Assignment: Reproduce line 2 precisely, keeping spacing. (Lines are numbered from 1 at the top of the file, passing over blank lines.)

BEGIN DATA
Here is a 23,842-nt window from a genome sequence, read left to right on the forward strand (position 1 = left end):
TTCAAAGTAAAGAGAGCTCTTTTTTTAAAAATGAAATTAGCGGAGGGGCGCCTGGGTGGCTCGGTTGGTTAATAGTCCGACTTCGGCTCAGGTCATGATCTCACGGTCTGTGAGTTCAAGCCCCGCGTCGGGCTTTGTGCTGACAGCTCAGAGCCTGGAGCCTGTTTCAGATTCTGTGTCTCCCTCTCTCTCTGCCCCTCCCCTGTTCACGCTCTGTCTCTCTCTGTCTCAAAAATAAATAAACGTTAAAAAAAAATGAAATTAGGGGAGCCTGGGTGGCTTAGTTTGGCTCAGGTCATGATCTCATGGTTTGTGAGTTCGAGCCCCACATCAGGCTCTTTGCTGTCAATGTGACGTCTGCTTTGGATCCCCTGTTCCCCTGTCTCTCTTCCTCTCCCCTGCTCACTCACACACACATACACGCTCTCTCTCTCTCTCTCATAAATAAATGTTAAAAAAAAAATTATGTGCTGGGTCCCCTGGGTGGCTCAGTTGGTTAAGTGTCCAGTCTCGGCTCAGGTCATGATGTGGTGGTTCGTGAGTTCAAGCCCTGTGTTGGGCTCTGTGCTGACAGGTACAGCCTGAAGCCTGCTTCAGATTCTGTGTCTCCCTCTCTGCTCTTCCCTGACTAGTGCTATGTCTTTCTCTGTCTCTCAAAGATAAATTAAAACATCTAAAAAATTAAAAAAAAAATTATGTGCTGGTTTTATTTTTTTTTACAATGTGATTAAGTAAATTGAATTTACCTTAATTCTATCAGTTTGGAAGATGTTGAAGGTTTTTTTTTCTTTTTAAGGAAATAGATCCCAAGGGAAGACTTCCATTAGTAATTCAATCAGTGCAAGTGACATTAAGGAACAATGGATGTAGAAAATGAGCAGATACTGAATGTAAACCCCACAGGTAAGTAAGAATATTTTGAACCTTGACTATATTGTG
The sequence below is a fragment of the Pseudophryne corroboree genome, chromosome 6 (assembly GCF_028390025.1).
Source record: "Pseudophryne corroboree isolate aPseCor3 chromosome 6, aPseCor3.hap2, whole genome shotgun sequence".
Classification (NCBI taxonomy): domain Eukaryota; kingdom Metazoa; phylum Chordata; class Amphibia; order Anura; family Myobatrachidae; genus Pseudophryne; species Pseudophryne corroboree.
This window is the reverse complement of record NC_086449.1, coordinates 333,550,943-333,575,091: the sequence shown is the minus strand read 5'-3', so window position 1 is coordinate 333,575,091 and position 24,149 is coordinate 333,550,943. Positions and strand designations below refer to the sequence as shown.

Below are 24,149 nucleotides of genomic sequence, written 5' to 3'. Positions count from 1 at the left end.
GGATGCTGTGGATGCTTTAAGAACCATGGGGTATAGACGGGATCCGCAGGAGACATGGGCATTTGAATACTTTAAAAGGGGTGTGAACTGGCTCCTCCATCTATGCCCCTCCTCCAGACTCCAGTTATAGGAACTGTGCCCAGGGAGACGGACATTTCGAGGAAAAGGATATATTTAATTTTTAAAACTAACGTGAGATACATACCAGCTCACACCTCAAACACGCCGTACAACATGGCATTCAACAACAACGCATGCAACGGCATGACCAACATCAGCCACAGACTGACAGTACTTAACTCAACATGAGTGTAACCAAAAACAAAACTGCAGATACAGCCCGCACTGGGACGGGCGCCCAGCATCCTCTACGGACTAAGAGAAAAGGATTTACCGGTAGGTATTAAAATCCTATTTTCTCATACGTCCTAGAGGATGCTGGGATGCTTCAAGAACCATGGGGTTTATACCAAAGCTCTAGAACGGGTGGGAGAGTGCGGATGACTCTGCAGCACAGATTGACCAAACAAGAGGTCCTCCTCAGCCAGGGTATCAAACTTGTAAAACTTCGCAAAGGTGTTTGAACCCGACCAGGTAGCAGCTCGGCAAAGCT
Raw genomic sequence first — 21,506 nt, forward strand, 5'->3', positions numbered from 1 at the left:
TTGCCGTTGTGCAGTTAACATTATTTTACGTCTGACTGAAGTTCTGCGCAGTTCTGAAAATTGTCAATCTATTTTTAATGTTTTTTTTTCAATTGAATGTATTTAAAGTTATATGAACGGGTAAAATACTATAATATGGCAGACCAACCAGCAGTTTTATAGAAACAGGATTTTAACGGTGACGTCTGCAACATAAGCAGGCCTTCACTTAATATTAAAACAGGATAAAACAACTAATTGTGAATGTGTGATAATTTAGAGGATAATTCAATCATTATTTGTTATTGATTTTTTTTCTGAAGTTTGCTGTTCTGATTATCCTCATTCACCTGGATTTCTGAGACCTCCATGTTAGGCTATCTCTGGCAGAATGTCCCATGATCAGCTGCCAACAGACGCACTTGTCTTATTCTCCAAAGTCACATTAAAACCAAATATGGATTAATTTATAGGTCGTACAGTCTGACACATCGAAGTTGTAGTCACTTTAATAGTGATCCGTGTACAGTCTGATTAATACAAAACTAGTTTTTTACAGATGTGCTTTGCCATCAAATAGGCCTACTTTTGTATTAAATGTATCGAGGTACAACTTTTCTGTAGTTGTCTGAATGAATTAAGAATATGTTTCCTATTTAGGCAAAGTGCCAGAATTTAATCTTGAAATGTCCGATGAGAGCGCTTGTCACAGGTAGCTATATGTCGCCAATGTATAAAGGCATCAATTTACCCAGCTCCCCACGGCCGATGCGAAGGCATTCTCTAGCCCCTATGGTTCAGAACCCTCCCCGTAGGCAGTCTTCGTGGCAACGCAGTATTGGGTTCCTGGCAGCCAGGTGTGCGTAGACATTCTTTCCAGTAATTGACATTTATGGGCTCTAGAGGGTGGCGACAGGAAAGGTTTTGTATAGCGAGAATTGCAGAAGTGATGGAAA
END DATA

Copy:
TTCAAAGTAAAGAGAGCTCTTTTTTTAAAAATGAAATTAGCGGAGGGGCGCCTGGGTGGCTCGGTTGGTTAATAGTCCGACTTCGGCTCAGGTCATGATCTCACGGTCTGTGAGTTCAAGCCCCGCGTCGGGCTTTGTGCTGACAGCTCAGAGCCTGGAGCCTGTTTCAGATTCTGTGTCTCCCTCTCTCTCTGCCCCTCCCCTGTTCACGCTCTGTCTCTCTCTGTCTCAAAAATAAATAAACGTTAAAAAAAAATGAAATTAGGGGAGCCTGGGTGGCTTAGTTTGGCTCAGGTCATGATCTCATGGTTTGTGAGTTCGAGCCCCACATCAGGCTCTTTGCTGTCAATGTGACGTCTGCTTTGGATCCCCTGTTCCCCTGTCTCTCTTCCTCTCCCCTGCTCACTCACACACACATACACGCTCTCTCTCTCTCTCTCATAAATAAATGTTAAAAAAAAAATTATGTGCTGGGTCCCCTGGGTGGCTCAGTTGGTTAAGTGTCCAGTCTCGGCTCAGGTCATGATGTGGTGGTTCGTGAGTTCAAGCCCTGTGTTGGGCTCTGTGCTGACAGGTACAGCCTGAAGCCTGCTTCAGATTCTGTGTCTCCCTCTCTGCTCTTCCCTGACTAGTGCTATGTCTTTCTCTGTCTCTCAAAGATAAATTAAAACATCTAAAAAATTAAAAAAAAAATTATGTGCTGGTTTTATTTTTTTTTACAATGTGATTAAGTAAATTGAATTTACCTTAATTCTATCAGTTTGGAAGATGTTGAAGGTTTTTTTTTCTTTTTAAGGAAATAGATCCCAAGGGAAGACTTCCATTAGTAATTCAATCAGTGCAAGTGACATTAAGGAACAATGGATGTAGAAAATGAGCAGATACTGAATGTAAACCCCACAGGTAAGTAAGAATATTTTGAACCTTGACTATATTGTG